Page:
OTTAWA — Canada’s religious freedom ambassador denounced Wednesday the persecution of Muslims in Myanmar and urged Canadian businesses eager to find opportunities in that resource-rich country to respect human rights.
Ambassador Andrew Bennett said he also delivered his concerns about the well-document persecution of the Rohingya Muslim population directly to Myanmar government officials, including the country’s foreign affairs minister.
“Now really is the moment for a more inclusive process that brings all religious and ethnic communities together so that they can contribute to the country’s development,” Bennett, who was on a lengthy trip to the south Asian country, told The Canadian Press in an interview from Yangon.
- Number of Rohingya Muslims fleeing Myanmar since 2012 tops 100,000
- Myanmar denies health care to Rohingya; Doctors Without Borders shut down
“There is prejudice that exists towards Muslims throughout the country. This is an ongoing challenge not only for Rohingya Muslims, but the situation facing them is particularly acute.”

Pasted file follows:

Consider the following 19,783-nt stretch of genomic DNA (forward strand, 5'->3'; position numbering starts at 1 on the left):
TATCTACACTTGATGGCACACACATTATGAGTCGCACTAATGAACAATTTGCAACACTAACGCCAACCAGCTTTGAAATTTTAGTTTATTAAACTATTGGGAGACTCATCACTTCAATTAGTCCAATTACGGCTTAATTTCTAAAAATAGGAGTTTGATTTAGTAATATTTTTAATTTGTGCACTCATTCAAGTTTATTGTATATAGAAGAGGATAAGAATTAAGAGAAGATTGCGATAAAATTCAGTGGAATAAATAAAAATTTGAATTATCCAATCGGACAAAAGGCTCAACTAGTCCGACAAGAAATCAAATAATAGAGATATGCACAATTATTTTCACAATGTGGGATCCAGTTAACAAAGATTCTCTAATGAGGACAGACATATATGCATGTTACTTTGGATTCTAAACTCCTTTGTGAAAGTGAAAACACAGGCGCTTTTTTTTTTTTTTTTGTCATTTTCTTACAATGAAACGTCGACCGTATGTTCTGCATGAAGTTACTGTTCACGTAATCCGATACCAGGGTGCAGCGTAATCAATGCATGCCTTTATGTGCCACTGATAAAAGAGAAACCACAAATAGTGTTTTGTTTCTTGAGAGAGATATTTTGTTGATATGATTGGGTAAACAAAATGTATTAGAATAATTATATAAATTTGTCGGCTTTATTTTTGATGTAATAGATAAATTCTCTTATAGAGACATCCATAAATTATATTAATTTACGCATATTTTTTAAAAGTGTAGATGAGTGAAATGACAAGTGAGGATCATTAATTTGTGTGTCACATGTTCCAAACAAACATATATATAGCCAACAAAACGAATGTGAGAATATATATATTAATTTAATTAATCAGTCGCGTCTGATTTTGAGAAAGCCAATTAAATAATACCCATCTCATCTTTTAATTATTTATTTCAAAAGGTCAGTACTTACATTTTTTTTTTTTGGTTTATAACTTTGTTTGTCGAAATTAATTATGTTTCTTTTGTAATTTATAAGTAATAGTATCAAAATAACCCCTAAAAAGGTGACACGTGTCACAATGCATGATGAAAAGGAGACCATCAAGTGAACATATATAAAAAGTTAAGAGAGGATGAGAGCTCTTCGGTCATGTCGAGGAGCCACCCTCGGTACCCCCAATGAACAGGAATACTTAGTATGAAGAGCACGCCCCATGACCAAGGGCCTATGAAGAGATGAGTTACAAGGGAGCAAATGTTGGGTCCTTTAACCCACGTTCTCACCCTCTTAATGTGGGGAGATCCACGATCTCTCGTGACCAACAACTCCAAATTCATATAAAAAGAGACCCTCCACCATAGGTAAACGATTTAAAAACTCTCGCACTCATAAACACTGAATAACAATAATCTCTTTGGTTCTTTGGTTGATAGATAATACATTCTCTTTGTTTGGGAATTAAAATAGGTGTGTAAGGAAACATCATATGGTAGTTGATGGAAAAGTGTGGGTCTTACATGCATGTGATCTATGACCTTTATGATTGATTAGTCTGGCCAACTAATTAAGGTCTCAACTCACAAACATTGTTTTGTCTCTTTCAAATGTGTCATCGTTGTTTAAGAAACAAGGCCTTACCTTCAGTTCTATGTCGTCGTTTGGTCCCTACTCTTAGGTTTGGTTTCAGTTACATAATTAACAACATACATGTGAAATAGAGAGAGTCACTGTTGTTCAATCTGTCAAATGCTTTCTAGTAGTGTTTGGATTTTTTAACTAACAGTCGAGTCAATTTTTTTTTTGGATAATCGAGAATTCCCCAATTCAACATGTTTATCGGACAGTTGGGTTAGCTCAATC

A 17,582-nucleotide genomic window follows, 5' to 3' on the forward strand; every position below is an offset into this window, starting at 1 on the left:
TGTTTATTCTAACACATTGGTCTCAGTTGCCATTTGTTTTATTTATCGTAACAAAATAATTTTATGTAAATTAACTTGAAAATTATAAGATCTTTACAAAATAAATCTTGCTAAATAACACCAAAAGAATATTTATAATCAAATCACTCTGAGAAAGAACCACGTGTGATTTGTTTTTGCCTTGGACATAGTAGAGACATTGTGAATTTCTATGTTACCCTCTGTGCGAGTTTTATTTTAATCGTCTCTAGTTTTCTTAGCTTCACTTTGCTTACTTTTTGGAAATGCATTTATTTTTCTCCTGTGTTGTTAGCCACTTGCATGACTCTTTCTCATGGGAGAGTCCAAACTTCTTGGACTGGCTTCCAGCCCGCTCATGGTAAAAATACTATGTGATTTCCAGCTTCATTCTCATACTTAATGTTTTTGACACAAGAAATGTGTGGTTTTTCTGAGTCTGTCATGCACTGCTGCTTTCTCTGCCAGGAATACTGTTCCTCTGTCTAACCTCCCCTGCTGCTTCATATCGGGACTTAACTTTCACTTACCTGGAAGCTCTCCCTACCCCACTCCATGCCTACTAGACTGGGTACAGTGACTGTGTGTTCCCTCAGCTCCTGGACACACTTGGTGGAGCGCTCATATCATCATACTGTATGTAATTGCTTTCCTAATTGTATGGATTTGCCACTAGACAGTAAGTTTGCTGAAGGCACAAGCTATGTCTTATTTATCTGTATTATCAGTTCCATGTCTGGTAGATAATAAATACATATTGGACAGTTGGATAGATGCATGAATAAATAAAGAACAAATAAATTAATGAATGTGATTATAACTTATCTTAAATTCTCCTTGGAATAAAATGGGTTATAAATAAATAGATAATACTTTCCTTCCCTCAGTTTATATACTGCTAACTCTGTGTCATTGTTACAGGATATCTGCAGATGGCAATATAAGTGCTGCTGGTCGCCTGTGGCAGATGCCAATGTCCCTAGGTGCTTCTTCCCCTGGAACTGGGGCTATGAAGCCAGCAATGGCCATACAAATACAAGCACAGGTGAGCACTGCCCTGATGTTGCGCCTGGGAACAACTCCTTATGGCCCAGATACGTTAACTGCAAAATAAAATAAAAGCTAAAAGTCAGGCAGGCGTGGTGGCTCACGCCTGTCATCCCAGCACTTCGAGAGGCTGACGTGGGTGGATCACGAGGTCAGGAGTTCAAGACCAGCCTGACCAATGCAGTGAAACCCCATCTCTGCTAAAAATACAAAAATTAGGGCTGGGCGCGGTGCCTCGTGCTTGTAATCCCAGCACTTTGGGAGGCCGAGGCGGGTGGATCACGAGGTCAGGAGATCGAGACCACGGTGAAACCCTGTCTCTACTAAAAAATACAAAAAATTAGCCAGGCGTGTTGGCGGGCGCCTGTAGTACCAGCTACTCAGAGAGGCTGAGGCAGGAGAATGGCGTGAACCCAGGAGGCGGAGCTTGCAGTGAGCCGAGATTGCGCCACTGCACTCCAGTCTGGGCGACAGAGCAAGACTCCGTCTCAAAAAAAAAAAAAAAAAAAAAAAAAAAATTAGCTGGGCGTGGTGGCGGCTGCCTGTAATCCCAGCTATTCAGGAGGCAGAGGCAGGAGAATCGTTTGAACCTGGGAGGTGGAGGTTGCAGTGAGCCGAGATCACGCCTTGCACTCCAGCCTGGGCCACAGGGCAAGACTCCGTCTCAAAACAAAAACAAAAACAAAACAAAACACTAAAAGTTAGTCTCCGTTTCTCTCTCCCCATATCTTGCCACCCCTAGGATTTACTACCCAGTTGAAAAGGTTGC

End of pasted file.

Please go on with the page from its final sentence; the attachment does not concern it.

Myanmar, formerly known as Burma, has faced widespread criticism for its persecution of Rohingya Muslims.
Human Rights Watch has said that discriminatory policies have displaced 130,000 Rohingya Muslims, forcing them into closed camps.
Canada has placed a priority on deepening economic engagement with Myanmar as it emerges from half a century of military-led, totalitarian rule, and opened an embassy in Yangon in 2014.
A World Bank report last fall described Myanmar as having great economic potential, touting its “fertile lands, significant untapped agricultural potential and a rich endowment of natural resources.”
Bennett invited Canadian businesses to visit his office before they pursue corporate ventures in Myanmar.
“Any Canadian businesses that are looking to engage in Burma, as with any country, they need to be aware of the human rights situation,” said Bennett.
Note:Changes have been made,CTV NEWS is not responsible for these.